Of perhaps even more significance is the fact that no one in Japan seems to mind or even notice. A dozen years ago when T. Boone Pickens, the US corporate raider, bought into Koito, a Toyota lighting specialist, and demanded seats on its board, the whole of the Toyota keiretsu, along with most of the rest of Japan, rose with one voice to say "no" to the threat of foreign penetration of what was seen as a key Japanese industry. Indeed, at about the same time, a book entitled The Japan That Can Say No became a runaway best-seller. A few years earlier, the announcement by International Business Machines that it was moving a large part of its international staff to Tokyo elicited a spate of articles in the Japanese press darkly likening the arrival of IBM executives to the appearance of Commodore Perry's black ships in Tokyo bay in 1853 as well as to the arrival of General MacArthur to begin the occupation in 1945.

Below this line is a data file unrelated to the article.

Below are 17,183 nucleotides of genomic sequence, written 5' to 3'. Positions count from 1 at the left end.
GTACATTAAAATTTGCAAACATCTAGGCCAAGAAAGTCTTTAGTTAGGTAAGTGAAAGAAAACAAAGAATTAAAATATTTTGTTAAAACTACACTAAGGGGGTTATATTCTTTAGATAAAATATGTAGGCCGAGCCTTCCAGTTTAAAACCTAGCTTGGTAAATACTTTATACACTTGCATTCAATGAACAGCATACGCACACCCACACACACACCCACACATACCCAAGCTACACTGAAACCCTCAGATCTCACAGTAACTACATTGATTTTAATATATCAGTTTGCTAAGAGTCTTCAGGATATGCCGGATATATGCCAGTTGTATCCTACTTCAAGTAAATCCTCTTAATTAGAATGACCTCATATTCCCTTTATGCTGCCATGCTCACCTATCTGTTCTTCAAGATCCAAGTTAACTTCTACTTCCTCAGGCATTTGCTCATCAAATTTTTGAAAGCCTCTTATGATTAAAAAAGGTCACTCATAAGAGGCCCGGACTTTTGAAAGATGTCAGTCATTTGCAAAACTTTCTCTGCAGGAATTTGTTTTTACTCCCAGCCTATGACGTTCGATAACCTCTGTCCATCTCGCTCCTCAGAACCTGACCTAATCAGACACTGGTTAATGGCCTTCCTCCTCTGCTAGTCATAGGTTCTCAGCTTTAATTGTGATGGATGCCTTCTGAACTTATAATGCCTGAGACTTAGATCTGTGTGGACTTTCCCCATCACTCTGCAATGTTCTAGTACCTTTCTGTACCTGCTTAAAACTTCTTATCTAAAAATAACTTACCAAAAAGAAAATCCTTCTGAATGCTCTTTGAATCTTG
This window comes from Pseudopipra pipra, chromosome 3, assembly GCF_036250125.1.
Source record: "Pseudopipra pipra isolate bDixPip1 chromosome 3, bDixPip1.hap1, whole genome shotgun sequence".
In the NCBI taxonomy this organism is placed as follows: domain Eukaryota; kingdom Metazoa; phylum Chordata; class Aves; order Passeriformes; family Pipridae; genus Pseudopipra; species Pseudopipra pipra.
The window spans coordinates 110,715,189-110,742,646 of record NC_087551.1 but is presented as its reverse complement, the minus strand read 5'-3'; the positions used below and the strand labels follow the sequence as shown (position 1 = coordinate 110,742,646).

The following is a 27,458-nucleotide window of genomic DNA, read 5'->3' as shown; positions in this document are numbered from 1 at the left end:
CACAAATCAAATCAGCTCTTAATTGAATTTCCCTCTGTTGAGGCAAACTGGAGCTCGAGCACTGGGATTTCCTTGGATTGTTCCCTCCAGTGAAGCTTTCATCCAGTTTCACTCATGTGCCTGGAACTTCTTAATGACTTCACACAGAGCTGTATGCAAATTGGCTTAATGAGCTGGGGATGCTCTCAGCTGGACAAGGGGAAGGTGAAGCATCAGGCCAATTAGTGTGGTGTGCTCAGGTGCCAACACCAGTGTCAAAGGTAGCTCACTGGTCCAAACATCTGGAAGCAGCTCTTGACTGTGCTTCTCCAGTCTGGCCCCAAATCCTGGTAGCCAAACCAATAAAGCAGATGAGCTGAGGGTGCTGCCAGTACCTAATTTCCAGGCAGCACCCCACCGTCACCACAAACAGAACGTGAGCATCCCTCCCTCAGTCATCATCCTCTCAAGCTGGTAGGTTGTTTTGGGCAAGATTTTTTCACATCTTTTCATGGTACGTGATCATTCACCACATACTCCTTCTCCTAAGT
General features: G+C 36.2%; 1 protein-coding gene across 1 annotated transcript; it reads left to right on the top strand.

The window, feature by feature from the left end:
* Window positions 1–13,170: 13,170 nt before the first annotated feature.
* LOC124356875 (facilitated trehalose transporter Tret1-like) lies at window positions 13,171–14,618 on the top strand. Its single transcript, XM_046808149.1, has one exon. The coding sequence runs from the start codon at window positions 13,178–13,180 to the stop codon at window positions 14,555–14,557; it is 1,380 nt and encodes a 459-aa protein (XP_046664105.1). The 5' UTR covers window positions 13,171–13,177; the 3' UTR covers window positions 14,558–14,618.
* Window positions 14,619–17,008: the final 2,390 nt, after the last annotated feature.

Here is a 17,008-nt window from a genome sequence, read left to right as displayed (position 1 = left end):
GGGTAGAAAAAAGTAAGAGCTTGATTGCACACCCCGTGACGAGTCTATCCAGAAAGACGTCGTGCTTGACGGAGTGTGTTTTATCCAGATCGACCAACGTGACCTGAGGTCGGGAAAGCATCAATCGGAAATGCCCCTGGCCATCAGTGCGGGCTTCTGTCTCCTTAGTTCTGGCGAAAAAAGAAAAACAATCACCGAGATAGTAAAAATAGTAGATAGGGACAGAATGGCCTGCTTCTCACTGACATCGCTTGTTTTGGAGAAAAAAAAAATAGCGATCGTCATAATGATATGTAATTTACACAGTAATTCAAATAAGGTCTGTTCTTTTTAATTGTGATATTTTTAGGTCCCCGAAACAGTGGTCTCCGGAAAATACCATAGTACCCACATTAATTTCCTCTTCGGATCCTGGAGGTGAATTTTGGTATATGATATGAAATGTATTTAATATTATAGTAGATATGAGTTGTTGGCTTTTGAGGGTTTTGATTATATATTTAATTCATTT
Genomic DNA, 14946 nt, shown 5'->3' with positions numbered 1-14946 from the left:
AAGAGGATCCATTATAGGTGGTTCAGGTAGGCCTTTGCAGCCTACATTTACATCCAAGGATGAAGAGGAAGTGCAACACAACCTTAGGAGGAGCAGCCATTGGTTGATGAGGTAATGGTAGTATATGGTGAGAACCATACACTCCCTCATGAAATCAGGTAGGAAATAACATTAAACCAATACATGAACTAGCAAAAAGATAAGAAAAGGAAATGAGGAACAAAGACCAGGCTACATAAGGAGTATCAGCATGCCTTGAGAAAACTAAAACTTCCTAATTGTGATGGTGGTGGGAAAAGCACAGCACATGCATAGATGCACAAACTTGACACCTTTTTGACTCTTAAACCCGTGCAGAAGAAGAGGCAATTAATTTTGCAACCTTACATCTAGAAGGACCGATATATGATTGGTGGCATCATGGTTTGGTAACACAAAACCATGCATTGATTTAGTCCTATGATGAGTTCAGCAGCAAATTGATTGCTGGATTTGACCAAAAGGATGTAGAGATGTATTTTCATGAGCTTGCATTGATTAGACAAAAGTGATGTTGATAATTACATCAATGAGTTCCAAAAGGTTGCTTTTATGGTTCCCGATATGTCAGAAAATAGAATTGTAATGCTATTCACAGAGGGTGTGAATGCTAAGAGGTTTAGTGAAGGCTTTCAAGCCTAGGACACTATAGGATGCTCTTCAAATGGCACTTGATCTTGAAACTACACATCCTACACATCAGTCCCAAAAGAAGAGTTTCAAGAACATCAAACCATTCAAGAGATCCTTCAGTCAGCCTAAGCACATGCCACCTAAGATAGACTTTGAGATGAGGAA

Against this background, what is happening in Japan today is dramatic. Delphi, the auto parts division of General Motors being spun off as in independent company, sold $1bn worth of parts to the Japanese auto makers in 1998 and plans to raise that by 50 per cent, mainly by way of takeovers.

Even more amazing is the story of Tenneco Automotive. Long a principal in the bruising negotiations over access to Japan's automotive market, it was accepted last year as a member of Keidanren, Japan's most influential business organisation.